Metro boxing program helping Parkinson’s patients punch out symptoms

Health

OVERLAND PARK, Kan. — People at the Jewish Community Center are sliding on their boxing gloves to fight back against Parkinson’s disease. 

Dawn Aronoff teaches the Rock Steady Boxing program at the center. She said the non-contact boxing program is designed to help people with Parkinson’s disease improve their quality of life. 

“Rock Steady Boxing was designed specifically for people with Parkinson’s. The concept behind it is doing forced increased exercise helps them with their symptoms, and it helps them with the progression of the disease,” Aronoff said. 

Delbert Hopkins is a Vietnam veteran who was diagnosed with Parkinson’s Disease in 2018. He now attends the Rock Steady program 3-4 days a week. 

“When I finally found out I had it, I just wanted to find the best people we could find to help me get through,” Hopkins said. 

The class focuses on increasing mobility through boxing, stretching and physical therapy exercises. 

The Jewish Community Campus in Overland Park

Karen Gerhardt is a retired special education teacher from the Blue Valley School District. She was diagnosed with Parkinson’s disease in 2020 and started taking the Rock Steady class last month. Gerhardt said she likes that the program offers a workout to help improve her dexterity.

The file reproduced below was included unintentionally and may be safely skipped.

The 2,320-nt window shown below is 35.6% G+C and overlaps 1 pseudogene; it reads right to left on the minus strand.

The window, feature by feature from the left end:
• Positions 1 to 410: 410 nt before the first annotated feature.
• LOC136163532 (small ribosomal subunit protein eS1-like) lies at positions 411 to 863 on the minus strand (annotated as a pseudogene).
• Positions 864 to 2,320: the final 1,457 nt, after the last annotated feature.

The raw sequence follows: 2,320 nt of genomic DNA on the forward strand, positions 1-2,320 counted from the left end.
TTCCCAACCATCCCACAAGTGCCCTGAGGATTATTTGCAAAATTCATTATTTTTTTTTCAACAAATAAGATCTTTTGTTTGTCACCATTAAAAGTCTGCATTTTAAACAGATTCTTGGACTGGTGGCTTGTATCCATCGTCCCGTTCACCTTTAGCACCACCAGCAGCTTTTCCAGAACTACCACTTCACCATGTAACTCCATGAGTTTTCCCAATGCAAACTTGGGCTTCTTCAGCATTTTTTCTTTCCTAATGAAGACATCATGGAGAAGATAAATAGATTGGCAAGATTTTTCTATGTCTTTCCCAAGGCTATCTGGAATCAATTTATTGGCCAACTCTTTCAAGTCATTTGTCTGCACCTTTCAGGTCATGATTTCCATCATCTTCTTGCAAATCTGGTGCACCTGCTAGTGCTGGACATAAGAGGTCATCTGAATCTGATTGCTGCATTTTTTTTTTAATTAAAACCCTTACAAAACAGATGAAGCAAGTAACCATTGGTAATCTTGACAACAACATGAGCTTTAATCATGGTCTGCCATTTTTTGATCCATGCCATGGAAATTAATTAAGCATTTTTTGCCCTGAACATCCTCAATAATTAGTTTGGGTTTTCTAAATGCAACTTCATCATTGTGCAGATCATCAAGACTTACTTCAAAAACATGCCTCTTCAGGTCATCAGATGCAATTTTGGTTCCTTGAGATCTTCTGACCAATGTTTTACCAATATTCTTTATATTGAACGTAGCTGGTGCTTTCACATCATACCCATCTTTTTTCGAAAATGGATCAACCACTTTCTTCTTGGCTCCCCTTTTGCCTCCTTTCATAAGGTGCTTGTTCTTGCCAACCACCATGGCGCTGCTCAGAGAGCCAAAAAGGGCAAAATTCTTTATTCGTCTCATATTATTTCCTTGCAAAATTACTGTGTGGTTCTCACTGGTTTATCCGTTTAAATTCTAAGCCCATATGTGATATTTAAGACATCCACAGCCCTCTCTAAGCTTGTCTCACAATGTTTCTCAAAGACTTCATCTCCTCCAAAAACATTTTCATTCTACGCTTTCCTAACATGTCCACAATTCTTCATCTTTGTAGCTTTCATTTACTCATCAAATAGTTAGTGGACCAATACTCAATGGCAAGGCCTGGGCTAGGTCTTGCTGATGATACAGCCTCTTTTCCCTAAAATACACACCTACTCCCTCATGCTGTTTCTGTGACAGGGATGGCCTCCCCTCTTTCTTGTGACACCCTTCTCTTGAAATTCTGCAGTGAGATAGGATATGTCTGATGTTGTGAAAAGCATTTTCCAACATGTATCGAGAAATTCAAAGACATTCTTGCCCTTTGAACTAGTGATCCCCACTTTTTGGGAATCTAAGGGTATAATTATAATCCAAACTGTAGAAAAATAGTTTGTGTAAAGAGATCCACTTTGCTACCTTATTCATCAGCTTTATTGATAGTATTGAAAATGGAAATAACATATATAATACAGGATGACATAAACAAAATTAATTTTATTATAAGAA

“It’s good exercise. It really is. We had one the other day that was fine motor skills because you can’t button buttons and tie shoelaces, things that you learned when you were little, but you can’t do it now,” Gerhardt said. 

Aronoff said the class is open to people of all ages and any stage of Parkinson’s. 

“It’s not just about what can you do in class, but really about how it impacts you in your daily life,” Aronoff said.

For many people in the class, the program is about more than just getting in a good workout. When the gloves come off, it’s about having a community of people to go to for support.

“I felt like I’m the only person in the world who has this, so it’s good to see that other people were struggling, too,” Gerhardt said.

“You get a lot of friends you never knew you’d have. We’re all in the same boat,” Hopkin said. 

The Jewish Community Center will host a Parkinson’s Expo on April 23 from 9-11 a.m. Aronoff said the goal is to make the center a hub for Parkinson’s support in the area.

“We will be inviting some other organizations and programs in the area so that we can highlight Parkinson’s programming, not just ours but other things that are available in the community for support,”  Aronoff said. 

The Rock Steady Boxing program is available three days a week at the Jewish Community Center in Overland Park as well as online via Zoom. You can find more information on classes and how to sign up here. 

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